Clean up of toxic sites is expensive.
And for some Great Lakes governors, the emerging issue of a family of chemicals known as PFAS – per- and polyfluoroalkyl substances — is coming at a time when they are making arguments to raise taxes to fund other statewide needs.
For example, Michigan Gov. Gretchen Whitmer is proposing a 45-cents-a-gallon gas tax for overdue road maintenance, and in Wisconsin, roads along with schools and health care are spending priorities for some of the political leadership.
PFAS chemicals have been used in the manufacturing of many household goods and products and waterproofing materials as well as at airports and some military sites. They’ve appeared in drinking water in dozens of Midwestern communities, and research has not been conclusive about what, exactly, the long-term effects on humans are.
Great Lakes Now canvassed the eight states to determine how much, if any specific funding has been budgeted to deal with PFAS. Responses varied widely:
Michigan: The state has approximately $48 million budgeted in 2019 for PFAS with the departments of Environmental Quality and Health and Human Services receiving the most funding, according to Scott Dean.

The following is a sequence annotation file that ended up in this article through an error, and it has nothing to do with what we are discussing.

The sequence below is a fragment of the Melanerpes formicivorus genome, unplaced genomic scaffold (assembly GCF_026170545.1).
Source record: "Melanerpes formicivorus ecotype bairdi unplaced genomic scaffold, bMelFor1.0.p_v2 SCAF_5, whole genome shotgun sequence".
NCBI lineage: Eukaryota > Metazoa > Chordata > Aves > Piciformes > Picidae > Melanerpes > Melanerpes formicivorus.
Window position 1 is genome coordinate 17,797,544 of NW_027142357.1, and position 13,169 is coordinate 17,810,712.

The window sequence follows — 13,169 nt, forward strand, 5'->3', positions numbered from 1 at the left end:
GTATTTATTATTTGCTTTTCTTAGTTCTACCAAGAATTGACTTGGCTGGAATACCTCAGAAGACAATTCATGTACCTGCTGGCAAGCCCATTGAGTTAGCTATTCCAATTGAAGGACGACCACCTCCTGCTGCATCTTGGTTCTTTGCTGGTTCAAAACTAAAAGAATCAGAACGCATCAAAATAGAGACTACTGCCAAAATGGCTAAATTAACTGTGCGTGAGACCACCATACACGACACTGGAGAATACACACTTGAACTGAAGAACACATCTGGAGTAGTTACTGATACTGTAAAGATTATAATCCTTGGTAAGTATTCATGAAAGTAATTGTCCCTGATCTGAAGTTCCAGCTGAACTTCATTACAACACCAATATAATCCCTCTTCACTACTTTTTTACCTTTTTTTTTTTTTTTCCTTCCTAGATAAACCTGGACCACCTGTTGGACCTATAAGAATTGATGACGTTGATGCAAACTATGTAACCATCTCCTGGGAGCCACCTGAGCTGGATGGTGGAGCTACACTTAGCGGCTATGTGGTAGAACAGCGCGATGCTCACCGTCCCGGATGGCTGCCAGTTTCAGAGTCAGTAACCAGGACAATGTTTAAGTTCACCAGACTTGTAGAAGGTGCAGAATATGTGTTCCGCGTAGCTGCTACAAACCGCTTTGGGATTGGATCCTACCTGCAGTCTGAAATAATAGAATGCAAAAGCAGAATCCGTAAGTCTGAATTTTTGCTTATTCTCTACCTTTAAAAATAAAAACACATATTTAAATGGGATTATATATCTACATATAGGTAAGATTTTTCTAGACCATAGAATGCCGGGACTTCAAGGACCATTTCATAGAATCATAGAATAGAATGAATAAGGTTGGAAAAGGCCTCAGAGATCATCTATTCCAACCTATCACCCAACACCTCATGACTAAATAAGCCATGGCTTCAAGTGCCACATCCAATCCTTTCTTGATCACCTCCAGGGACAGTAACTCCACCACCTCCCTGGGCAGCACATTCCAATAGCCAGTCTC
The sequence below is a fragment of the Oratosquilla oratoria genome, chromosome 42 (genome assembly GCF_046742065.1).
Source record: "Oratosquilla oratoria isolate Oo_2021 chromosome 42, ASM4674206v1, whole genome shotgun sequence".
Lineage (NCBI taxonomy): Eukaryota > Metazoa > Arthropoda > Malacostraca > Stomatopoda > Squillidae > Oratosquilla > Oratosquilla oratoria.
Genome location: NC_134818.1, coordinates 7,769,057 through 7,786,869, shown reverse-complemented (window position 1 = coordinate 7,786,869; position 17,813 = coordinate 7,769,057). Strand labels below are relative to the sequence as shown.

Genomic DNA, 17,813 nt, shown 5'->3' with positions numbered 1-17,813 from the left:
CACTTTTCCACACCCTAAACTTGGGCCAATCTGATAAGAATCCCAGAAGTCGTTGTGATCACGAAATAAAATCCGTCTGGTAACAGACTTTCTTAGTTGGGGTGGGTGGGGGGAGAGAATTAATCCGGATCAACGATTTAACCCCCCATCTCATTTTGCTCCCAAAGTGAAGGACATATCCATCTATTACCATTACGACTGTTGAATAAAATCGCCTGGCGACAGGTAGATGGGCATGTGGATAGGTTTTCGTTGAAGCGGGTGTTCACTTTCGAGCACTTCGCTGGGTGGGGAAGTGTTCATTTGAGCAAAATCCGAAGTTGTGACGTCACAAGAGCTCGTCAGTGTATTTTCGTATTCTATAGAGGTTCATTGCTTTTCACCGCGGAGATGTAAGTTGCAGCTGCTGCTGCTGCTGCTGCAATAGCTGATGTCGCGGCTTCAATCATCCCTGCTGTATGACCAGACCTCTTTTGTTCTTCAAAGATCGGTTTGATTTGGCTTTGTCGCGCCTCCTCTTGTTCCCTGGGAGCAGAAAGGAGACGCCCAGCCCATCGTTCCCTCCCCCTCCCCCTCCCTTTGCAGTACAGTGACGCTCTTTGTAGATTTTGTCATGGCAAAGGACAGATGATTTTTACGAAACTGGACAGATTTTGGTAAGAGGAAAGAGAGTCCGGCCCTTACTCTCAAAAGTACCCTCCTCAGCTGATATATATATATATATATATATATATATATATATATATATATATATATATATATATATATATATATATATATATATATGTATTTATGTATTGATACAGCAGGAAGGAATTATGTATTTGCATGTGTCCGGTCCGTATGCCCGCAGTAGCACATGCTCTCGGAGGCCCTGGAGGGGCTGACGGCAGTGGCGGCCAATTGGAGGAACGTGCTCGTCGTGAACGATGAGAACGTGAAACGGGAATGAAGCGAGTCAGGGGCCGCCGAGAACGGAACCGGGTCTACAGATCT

That money was approved by the administration of former Gov. Rick Snyder and the legislature. Whitmer has proposed $30 million for PFAS in her just-released budget that is pending approval by the legislature.
New York: In October 2018, New York Gov. Andrew Cuomo announced the availability of $185 million in grant money to upgrade drinking water systems giving cities with PFAS issues a priority.
Wisconsin: New Gov. Tony Evers has proposed $200,000 for PFAS modeling and surveying.
Minnesota: “No money is allocated to PFAS issues” said Walker Smith, spokesman for the Minnesota Pollution Control Agency.
3M Company reimburses Minnesota for its PFAS expenses based on a 2010 legal damage settlement resulting from 3M’s disposal of PFAS that Minnesota alleged damaged drinking water and natural resources.
Indiana: Money for PFAS is “folded into the water quality management budget,” Department of Environmental Management Commissioner Bruno Pigott said making it difficult to determine a specific amount.
Ohio: New Gov. Mike DeWine recently proposed $900 million over 10 years for clean water programs but amounts for specific contaminant programs like PFAS are not now available, said Ohio EPA spokesperson Heidi Griesmer. If approved, the bulk of that funding is widely expected to go to Lake Erie programs.
Pennsylvania and Illinois agencies did not respond.